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Vazquez v. Jan-Pro Franchising Int'l, Inc.

United States Court of Appeals for the Ninth Circuit

December 18, 2018, Argued and Submitted, San Francisco, California; May 2, 2019, Filed

No. 17-16096

Case Summary

Overview

HOLDINGS: [1]-In Dynamex, a decision postdating the district court's grant of summary judgment in favor of defendant, the California Supreme Court adopted the so-called "ABC test" for determining whether workers were independent contractors or employees under California wage order laws; [2]-Given the strong presumption of retroactivity, the emphasis in Dynamex on its holding as a clarification rather than as a departure from established law, and the lack of any indication that California courts were likely to hold that Dynamex applied only prospectively, the court held that it applied retroactively and thus, vacated the judgment of the district court; [3]-Applying Dynamex retroactively was consistent with due process and neither arbitrary nor irrational; [4]-.Franchise context of this case did not alter the Dynamex analysis.

Outcome

The judgment of the district court granting summary judgment for the defendant was vacated and the case was remanded to the district court for further proceedings consistent with this opinion.

LexisNexis® Headnotes

 

 

Civil Procedure > ... > Preclusion of Judgments > Estoppel > Collateral Estoppel

Civil Procedure > Judgments > Preclusion of Judgments > Res Judicata

HN1  Collateral Estoppel

The term "res judicata" traditionally referred to claim preclusion while issue preclusion was called "collateral estoppel." However, modern opinions have used "res judicata" to refer to both forms of preclusion.

 

Civil Procedure > ... > Federal & State Interrelationships > Federal Common Law > Applicability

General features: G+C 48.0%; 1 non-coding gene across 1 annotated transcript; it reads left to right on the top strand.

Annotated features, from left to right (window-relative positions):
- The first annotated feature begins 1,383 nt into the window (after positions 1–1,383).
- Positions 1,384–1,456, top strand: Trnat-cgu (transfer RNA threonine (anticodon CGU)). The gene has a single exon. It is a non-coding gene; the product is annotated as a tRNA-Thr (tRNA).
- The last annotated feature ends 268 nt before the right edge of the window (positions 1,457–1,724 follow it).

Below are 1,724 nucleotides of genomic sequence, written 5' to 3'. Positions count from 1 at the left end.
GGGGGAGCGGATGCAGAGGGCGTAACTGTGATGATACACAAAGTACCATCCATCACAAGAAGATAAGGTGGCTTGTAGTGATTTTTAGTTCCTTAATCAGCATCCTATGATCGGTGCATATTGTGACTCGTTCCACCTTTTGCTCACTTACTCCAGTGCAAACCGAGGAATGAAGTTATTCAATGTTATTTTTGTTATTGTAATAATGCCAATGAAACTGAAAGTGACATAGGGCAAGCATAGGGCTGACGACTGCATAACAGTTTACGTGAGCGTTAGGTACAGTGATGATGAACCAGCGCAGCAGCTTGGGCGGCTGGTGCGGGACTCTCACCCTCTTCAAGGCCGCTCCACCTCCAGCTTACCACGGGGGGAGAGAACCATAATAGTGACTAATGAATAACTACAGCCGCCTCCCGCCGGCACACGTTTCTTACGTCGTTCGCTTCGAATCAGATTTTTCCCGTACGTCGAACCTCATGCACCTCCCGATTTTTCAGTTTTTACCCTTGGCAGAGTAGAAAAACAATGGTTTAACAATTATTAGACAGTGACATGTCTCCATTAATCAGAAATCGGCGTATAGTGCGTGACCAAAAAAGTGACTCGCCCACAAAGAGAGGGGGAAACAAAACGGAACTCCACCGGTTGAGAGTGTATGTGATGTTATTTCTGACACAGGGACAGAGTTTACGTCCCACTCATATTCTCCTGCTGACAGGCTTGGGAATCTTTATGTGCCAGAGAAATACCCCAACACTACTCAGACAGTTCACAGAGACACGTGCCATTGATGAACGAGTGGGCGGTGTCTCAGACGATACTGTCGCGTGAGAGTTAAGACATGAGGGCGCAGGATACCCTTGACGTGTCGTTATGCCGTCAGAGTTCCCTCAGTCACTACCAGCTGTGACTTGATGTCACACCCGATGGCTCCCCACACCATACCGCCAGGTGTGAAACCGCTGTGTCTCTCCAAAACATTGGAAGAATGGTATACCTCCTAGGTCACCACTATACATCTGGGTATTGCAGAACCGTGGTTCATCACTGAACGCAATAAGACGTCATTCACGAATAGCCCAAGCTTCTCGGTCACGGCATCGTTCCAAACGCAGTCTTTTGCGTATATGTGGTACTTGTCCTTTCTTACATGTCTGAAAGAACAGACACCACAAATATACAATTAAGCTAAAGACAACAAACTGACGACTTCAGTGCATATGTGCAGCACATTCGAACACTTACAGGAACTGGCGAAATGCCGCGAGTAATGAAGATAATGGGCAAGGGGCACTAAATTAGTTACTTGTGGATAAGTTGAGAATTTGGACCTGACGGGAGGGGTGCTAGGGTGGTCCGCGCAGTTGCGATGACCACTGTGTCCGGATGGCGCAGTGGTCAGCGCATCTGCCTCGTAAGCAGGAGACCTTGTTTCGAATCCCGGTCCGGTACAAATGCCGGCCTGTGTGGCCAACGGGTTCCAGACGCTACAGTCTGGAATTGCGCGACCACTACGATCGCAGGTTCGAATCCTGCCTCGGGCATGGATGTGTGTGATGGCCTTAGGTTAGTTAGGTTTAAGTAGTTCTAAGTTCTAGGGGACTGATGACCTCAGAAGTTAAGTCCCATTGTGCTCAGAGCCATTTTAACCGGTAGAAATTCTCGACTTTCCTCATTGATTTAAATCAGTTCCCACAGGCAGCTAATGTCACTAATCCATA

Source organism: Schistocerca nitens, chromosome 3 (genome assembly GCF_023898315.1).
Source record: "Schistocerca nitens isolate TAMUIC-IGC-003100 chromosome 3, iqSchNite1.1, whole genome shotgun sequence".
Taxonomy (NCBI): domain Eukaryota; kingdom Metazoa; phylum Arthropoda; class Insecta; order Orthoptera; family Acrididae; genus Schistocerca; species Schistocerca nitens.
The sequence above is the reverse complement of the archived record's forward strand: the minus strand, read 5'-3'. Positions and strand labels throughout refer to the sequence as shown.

Civil Procedure > Judgments > Preclusion of Judgments > Res Judicata

Civil Procedure > ... > Preclusion of Judgments > Estoppel > Collateral Estoppel

Civil Procedure > Preliminary Considerations > Jurisdiction > Diversity Jurisdiction

HN2  Applicability

The preclusive effect of a federal-court judgment is determined by federal common law. Where the allegedly preclusive decision was a diversity action, federal common law requires a court to apply the law that would be applied by state courts in the state in which the federal diversity court sits.

 

Evidence > Burdens of Proof > Allocation

Civil Procedure > ... > Preclusion of Judgments > Estoppel > Collateral Estoppel

Civil Procedure > Judgments > Preclusion of Judgments > Res Judicata

HN3  Allocation

For an earlier adjudication to have preclusive effect, whether on a claim preclusion or issue preclusion theory, Massachusetts requires, among other criteria, that the adjudication be a final judgment on the merits, and that the precluded party was either a party in the first action or in privity with a party. Because res judicata is an affirmative defense, the burden is on the party asserting it to demonstrate that it applies.

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923 F.3d 575 ; 2019 U.S. App. LEXIS 13237 

GERARDO VAZQUEZ, GLORIA ROMAN, and JUAN AGUILAR, on behalf of themselves and all other similarly situated, Plaintiffs-Appellants, v. JAN-PRO FRANCHISING INTERNATIONAL, INC., Defendant-Appellee.

Subsequent History: Rehearing granted by, Opinion withdrawn by Vazquez v. Jan-Pro Franchising Int'l, Inc., 2019 U.S. App. LEXIS 21687 (9th Cir., July 22, 2019)

Rehearing, en banc, denied by, As moot, Without prejudice Vazquez v. Jan-Pro Franchising Int'l, Inc., 2019 U.S. App. LEXIS 23257 (9th Cir. Cal., Aug. 2, 2019)

Prior History:  [1] Appeal from the United States District Court for the Northern District of California. D.C. No. 3:16-cv-05961-WHA. William Alsup, District Judge, Presiding.

Roman v. Jan-Pro Franchising Int'l, Inc., 2017 U.S. Dist. LEXIS 79967 (N.D. Cal., May 24, 2017)